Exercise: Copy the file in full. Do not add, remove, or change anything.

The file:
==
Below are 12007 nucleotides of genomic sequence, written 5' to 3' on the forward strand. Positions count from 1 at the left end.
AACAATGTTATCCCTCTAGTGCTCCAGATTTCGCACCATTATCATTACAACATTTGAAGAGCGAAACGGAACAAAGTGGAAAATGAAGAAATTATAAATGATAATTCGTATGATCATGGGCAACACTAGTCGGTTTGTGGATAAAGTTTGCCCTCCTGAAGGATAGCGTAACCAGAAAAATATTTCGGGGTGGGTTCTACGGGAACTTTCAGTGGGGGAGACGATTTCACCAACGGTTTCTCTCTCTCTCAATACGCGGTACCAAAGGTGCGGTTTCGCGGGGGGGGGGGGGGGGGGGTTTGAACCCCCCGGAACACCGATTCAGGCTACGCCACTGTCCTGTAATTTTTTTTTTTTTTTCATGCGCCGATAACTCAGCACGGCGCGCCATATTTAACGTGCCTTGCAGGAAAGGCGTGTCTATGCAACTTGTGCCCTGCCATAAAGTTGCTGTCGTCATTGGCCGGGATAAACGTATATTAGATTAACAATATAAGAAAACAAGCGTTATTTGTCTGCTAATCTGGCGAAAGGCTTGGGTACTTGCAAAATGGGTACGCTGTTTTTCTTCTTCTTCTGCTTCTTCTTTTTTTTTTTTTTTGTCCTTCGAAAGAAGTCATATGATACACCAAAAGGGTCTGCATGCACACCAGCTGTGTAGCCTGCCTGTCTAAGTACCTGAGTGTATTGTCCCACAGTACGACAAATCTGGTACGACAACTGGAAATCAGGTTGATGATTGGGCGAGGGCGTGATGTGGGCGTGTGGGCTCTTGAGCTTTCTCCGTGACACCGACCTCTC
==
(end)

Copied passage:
Below are 12007 nucleotides of genomic sequence, written 5' to 3' on the forward strand. Positions count from 1 at the left end.
AACAATGTTATCCCTCTAGTGCTCCAGATTTCGCACCATTATCATTACAACATTTGAAGAGCGAAACGGAACAAAGTGGAAAATGAAGAAATTATAAATGATAATTCGTATGATCATGGGCAACACTAGTCGGTTTGTGGATAAAGTTTGCCCTCCTGAAGGATAGCGTAACCAGAAAAATATTTCGGGGTGGGTTCTACGGGAACTTTCAGTGGGGGAGACGATTTCACCAACGGTTTCTCTCTCTCTCAATACGCGGTACCAAAGGTGCGGTTTCGCGGGGGGGGGGGGGGGGGGGTTTGAACCCCCCGGAACACCGATTCAGGCTACGCCACTGTCCTGTAATTTTTTTTTTTTTTTCATGCGCCGATAACTCAGCACGGCGCGCCATATTTAACGTGCCTTGCAGGAAAGGCGTGTCTATGCAACTTGTGCCCTGCCATAAAGTTGCTGTCGTCATTGGCCGGGATAAACGTATATTAGATTAACAATATAAGAAAACAAGCGTTATTTGTCTGCTAATCTGGCGAAAGGCTTGGGTACTTGCAAAATGGGTACGCTGTTTTTCTTCTTCTTCTGCTTCTTCTTTTTTTTTTTTTTTGTCCTTCGAAAGAAGTCATATGATACACCAAAAGGGTCTGCATGCACACCAGCTGTGTAGCCTGCCTGTCTAAGTACCTGAGTGTATTGTCCCACAGTACGACAAATCTGGTACGACAACTGGAAATCAGGTTGATGATTGGGCGAGGGCGTGATGTGGGCGTGTGGGCTCTTGAGCTTTCTCCGTGACACCGACCTCTC